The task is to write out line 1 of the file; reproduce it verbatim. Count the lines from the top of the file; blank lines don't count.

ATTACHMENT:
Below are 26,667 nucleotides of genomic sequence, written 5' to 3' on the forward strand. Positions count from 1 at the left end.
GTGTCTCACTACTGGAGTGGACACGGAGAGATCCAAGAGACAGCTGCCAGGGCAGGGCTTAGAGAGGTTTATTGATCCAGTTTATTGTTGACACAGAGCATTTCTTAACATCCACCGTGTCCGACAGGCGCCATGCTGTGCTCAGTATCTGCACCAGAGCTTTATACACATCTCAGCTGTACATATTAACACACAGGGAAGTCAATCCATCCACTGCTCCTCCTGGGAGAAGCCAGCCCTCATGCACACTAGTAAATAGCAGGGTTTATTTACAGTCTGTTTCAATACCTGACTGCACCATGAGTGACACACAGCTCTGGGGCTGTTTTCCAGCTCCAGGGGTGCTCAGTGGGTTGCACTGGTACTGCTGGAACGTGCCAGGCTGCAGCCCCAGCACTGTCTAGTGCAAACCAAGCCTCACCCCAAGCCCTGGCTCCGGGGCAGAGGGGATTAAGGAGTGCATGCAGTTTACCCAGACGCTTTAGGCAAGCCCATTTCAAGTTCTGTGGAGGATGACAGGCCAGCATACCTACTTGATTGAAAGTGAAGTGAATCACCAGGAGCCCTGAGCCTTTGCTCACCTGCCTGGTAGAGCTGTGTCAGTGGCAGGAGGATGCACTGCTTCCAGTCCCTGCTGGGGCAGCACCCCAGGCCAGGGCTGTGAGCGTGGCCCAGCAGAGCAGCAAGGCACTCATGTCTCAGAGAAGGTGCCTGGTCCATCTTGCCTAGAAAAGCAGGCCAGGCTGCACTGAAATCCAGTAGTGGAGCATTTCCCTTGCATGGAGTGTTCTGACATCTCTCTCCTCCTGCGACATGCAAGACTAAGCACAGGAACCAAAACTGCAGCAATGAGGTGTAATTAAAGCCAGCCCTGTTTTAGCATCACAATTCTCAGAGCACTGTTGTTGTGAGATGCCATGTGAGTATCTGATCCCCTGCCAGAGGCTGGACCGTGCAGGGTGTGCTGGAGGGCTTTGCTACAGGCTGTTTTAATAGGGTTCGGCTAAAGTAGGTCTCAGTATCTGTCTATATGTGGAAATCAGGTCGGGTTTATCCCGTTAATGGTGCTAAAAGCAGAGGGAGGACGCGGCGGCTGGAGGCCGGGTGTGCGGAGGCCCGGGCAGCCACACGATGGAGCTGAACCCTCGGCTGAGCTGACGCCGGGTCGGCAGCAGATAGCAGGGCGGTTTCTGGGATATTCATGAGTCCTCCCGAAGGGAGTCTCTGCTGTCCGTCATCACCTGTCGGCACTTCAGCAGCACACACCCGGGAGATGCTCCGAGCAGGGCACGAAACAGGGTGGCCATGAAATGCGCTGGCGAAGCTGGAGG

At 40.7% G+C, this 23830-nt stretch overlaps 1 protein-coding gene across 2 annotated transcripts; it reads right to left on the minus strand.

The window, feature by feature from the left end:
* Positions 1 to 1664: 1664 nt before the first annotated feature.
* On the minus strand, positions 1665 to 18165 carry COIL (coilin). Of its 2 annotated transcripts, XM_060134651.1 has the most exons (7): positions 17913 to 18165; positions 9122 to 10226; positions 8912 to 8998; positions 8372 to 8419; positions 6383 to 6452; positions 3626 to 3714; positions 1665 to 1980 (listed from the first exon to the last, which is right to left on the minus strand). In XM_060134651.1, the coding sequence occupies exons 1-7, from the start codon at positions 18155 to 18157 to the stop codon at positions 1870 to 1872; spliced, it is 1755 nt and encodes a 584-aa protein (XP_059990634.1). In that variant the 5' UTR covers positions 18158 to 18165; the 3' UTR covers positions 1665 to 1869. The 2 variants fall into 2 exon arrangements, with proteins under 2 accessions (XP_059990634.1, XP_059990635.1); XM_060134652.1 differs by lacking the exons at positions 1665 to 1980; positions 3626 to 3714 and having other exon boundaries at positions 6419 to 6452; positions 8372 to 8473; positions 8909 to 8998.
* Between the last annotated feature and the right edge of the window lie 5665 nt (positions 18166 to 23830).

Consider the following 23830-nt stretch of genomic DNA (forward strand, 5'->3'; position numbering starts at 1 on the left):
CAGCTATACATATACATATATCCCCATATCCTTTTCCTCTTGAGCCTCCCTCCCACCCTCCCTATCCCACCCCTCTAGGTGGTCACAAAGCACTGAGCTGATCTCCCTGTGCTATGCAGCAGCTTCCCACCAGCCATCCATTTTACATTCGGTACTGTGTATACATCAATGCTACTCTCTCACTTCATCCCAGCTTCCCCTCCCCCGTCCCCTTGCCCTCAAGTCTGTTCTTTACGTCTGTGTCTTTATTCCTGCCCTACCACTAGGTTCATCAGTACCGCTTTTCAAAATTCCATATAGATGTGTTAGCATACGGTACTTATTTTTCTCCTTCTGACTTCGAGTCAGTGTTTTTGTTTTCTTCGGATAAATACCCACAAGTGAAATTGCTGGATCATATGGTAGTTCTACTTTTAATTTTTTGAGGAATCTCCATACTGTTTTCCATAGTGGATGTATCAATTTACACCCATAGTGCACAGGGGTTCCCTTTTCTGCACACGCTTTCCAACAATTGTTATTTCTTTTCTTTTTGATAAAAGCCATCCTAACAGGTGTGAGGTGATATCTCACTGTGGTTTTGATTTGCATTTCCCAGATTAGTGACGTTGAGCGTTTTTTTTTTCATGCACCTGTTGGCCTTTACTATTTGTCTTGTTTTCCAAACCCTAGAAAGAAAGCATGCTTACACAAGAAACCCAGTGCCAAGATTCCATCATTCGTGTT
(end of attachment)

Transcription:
Below are 26,667 nucleotides of genomic sequence, written 5' to 3' on the forward strand. Positions count from 1 at the left end.